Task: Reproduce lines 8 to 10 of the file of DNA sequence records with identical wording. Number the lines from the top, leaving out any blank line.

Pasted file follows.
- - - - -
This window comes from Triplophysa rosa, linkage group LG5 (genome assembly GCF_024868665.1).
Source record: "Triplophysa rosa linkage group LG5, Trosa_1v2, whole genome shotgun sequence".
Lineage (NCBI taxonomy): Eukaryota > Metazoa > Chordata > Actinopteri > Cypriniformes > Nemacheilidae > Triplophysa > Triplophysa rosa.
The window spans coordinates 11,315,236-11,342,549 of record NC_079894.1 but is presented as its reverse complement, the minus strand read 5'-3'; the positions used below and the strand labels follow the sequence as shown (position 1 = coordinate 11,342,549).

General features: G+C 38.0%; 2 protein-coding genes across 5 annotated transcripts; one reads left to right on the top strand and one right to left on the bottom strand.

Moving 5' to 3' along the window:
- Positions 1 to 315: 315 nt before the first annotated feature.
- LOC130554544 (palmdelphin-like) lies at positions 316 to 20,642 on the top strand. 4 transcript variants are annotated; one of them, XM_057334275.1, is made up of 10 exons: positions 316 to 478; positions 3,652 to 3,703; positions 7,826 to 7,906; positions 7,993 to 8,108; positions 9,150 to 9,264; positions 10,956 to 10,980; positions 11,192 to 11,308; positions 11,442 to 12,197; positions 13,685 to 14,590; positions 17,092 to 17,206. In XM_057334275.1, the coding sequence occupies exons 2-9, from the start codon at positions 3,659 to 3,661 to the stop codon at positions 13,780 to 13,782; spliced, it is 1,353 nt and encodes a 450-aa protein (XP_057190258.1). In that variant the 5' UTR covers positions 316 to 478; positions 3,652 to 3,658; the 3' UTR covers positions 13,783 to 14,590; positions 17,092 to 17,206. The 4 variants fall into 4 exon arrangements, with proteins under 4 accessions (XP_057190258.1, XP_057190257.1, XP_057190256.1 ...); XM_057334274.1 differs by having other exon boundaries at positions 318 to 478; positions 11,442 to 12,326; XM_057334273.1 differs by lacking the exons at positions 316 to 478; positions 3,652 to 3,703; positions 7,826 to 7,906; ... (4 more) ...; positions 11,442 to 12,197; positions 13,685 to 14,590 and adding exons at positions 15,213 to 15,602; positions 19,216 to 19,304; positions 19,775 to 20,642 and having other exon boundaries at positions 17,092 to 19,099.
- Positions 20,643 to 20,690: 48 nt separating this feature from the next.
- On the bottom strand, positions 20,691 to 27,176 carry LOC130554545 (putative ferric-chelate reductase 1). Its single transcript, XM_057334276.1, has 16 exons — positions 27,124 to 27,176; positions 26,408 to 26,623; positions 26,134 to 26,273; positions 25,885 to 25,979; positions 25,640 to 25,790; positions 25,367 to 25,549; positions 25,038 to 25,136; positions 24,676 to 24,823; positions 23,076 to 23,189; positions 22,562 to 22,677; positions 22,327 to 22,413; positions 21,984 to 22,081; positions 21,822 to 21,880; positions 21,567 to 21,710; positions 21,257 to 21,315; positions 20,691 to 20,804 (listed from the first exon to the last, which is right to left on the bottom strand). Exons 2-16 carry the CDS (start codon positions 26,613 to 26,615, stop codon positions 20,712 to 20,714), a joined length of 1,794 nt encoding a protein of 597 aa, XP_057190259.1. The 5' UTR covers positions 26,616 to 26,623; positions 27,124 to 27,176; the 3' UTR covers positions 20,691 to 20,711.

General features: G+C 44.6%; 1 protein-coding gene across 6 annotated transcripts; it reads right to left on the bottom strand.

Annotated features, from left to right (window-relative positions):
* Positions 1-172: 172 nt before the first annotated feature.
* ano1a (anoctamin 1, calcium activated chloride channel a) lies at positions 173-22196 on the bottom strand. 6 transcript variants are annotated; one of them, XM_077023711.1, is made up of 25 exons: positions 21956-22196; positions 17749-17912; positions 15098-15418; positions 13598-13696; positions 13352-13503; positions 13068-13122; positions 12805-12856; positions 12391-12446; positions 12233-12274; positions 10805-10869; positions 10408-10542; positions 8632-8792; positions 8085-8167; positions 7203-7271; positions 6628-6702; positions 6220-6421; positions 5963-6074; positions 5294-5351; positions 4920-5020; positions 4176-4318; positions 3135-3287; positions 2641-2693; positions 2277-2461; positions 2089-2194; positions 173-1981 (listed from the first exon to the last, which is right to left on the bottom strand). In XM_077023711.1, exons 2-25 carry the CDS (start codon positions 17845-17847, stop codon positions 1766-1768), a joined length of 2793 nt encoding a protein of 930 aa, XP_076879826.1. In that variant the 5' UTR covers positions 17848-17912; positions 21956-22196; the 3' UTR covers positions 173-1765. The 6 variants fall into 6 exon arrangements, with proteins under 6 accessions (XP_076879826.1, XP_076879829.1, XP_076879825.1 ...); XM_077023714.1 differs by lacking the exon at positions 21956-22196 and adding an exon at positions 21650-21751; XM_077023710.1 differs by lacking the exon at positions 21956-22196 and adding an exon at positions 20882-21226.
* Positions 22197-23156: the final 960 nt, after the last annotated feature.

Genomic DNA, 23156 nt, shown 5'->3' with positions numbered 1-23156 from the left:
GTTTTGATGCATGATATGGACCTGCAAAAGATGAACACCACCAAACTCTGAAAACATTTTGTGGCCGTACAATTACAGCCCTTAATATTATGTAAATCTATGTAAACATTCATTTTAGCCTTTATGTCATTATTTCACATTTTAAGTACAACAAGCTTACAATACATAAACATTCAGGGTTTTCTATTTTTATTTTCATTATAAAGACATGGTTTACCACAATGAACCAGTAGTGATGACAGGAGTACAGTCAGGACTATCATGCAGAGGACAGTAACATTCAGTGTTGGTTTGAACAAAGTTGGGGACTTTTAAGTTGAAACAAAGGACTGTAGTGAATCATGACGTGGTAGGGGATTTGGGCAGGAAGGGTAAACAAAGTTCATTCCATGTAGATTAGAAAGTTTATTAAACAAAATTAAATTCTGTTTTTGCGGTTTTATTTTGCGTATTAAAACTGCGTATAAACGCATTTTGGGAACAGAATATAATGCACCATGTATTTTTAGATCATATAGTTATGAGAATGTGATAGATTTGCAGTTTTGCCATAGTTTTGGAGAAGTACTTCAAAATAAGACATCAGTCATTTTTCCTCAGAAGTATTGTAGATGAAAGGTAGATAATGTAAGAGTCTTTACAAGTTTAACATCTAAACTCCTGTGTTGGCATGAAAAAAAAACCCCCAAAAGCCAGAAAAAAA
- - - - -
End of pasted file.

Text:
- LOC130554544 (palmdelphin-like) lies at positions 316 to 20,642 on the top strand. 4 transcript variants are annotated; one of them, XM_057334275.1, is made up of 10 exons: positions 316 to 478; positions 3,652 to 3,703; positions 7,826 to 7,906; positions 7,993 to 8,108; positions 9,150 to 9,264; positions 10,956 to 10,980; positions 11,192 to 11,308; positions 11,442 to 12,197; positions 13,685 to 14,590; positions 17,092 to 17,206. In XM_057334275.1, the coding sequence occupies exons 2-9, from the start codon at positions 3,659 to 3,661 to the stop codon at positions 13,780 to 13,782; spliced, it is 1,353 nt and encodes a 450-aa protein (XP_057190258.1). In that variant the 5' UTR covers positions 316 to 478; positions 3,652 to 3,658; the 3' UTR covers positions 13,783 to 14,590; positions 17,092 to 17,206. The 4 variants fall into 4 exon arrangements, with proteins under 4 accessions (XP_057190258.1, XP_057190257.1, XP_057190256.1 ...); XM_057334274.1 differs by having other exon boundaries at positions 318 to 478; positions 11,442 to 12,326; XM_057334273.1 differs by lacking the exons at positions 316 to 478; positions 3,652 to 3,703; positions 7,826 to 7,906; ... (4 more) ...; positions 11,442 to 12,197; positions 13,685 to 14,590 and adding exons at positions 15,213 to 15,602; positions 19,216 to 19,304; positions 19,775 to 20,642 and having other exon boundaries at positions 17,092 to 19,099.
- Positions 20,643 to 20,690: 48 nt separating this feature from the next.
- On the bottom strand, positions 20,691 to 27,176 carry LOC130554545 (putative ferric-chelate reductase 1). Its single transcript, XM_057334276.1, has 16 exons — positions 27,124 to 27,176; positions 26,408 to 26,623; positions 26,134 to 26,273; positions 25,885 to 25,979; positions 25,640 to 25,790; positions 25,367 to 25,549; positions 25,038 to 25,136; positions 24,676 to 24,823; positions 23,076 to 23,189; positions 22,562 to 22,677; positions 22,327 to 22,413; positions 21,984 to 22,081; positions 21,822 to 21,880; positions 21,567 to 21,710; positions 21,257 to 21,315; positions 20,691 to 20,804 (listed from the first exon to the last, which is right to left on the bottom strand). Exons 2-16 carry the CDS (start codon positions 26,613 to 26,615, stop codon positions 20,712 to 20,714), a joined length of 1,794 nt encoding a protein of 597 aa, XP_057190259.1. The 5' UTR covers positions 26,616 to 26,623; positions 27,124 to 27,176; the 3' UTR covers positions 20,691 to 20,711.